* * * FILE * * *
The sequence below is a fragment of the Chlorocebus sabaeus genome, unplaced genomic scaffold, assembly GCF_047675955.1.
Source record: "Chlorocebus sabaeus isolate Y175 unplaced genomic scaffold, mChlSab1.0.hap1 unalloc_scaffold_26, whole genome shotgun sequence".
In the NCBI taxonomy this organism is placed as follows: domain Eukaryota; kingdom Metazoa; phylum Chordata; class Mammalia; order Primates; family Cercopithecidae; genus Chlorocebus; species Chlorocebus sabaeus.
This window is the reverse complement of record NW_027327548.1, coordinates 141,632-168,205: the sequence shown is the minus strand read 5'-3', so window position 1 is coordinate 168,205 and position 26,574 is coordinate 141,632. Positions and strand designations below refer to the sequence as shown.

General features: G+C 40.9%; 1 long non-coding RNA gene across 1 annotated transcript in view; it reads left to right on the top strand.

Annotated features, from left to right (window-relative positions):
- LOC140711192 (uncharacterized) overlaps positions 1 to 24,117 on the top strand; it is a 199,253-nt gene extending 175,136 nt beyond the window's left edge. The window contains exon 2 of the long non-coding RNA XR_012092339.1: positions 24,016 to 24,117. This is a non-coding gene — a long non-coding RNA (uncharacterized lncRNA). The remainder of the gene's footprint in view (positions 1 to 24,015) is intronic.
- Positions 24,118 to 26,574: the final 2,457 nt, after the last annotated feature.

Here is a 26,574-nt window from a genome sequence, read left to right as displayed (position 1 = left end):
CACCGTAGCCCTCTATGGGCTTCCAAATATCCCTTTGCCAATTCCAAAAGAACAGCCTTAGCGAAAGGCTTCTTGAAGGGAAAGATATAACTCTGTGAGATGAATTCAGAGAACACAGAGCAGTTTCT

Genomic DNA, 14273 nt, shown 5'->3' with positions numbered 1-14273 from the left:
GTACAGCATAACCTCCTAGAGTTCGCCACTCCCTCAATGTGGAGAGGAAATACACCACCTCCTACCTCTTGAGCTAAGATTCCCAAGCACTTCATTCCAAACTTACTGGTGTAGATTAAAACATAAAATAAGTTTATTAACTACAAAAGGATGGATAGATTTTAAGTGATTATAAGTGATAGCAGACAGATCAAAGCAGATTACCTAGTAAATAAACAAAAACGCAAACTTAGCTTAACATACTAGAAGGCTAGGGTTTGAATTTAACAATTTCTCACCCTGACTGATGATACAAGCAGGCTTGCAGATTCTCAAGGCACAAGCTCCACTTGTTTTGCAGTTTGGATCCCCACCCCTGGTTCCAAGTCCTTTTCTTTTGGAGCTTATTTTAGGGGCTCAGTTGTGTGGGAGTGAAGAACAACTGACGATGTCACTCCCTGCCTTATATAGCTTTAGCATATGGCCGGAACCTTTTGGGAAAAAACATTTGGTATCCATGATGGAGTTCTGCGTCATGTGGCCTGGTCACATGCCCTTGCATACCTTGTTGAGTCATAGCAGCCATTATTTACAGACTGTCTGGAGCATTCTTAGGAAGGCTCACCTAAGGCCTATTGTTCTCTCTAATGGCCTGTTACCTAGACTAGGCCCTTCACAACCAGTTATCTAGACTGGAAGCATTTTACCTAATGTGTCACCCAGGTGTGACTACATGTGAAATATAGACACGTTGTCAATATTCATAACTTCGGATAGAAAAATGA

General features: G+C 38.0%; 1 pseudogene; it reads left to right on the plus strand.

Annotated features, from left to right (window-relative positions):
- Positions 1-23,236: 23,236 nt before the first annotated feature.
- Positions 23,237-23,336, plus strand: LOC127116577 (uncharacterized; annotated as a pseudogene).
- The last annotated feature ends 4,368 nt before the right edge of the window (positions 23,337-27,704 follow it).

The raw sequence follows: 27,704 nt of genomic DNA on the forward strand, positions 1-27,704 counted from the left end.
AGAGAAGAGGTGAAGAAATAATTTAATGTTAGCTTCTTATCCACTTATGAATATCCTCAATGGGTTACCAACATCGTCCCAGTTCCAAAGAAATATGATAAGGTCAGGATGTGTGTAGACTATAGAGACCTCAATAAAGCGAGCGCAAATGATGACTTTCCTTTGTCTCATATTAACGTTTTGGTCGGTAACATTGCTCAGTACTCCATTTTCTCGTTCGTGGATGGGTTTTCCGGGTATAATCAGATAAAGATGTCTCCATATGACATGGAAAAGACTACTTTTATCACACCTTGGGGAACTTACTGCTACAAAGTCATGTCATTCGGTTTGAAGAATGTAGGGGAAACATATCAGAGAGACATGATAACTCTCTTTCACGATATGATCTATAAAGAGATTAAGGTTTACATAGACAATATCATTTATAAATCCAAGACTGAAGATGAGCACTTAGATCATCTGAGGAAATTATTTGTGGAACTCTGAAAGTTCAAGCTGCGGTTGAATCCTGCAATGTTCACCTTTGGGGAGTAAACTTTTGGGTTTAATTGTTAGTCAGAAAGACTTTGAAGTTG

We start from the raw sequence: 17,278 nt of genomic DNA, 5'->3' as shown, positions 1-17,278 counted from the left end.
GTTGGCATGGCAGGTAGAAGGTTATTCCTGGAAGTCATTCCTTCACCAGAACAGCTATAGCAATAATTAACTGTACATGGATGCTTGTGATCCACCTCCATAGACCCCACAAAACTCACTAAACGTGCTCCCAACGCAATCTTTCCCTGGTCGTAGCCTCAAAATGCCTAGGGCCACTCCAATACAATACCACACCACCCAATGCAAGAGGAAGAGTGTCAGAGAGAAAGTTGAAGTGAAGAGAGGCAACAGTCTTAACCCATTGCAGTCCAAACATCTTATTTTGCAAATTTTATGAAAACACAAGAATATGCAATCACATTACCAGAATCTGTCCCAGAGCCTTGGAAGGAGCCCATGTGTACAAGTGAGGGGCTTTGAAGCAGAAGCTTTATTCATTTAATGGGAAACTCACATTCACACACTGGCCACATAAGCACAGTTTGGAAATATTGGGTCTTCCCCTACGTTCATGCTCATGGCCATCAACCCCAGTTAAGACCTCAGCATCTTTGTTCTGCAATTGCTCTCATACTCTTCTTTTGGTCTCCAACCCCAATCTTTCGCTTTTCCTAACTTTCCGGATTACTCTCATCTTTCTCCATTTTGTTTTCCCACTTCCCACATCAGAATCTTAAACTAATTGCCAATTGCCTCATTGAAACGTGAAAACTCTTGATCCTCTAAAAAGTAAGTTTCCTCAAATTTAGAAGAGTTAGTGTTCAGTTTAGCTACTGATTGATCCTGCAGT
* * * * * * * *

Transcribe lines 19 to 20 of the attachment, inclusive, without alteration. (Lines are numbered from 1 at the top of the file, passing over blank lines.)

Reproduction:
AGAGAAGAGGTGAAGAAATAATTTAATGTTAGCTTCTTATCCACTTATGAATATCCTCAATGGGTTACCAACATCGTCCCAGTTCCAAAGAAATATGATAAGGTCAGGATGTGTGTAGACTATAGAGACCTCAATAAAGCGAGCGCAAATGATGACTTTCCTTTGTCTCATATTAACGTTTTGGTCGGTAACATTGCTCAGTACTCCATTTTCTCGTTCGTGGATGGGTTTTCCGGGTATAATCAGATAAAGATGTCTCCATATGACATGGAAAAGACTACTTTTATCACACCTTGGGGAACTTACTGCTACAAAGTCATGTCATTCGGTTTGAAGAATGTAGGGGAAACATATCAGAGAGACATGATAACTCTCTTTCACGATATGATCTATAAAGAGATTAAGGTTTACATAGACAATATCATTTATAAATCCAAGACTGAAGATGAGCACTTAGATCATCTGAGGAAATTATTTGTGGAACTCTGAAAGTTCAAGCTGCGGTTGAATCCTGCAATGTTCACCTTTGGGGAGTAAACTTTTGGGTTTAATTGTTAGTCAGAAAGACTTTGAAGTTG

We start from the raw sequence: 17,278 nt of genomic DNA, 5'->3' as shown, positions 1-17,278 counted from the left end.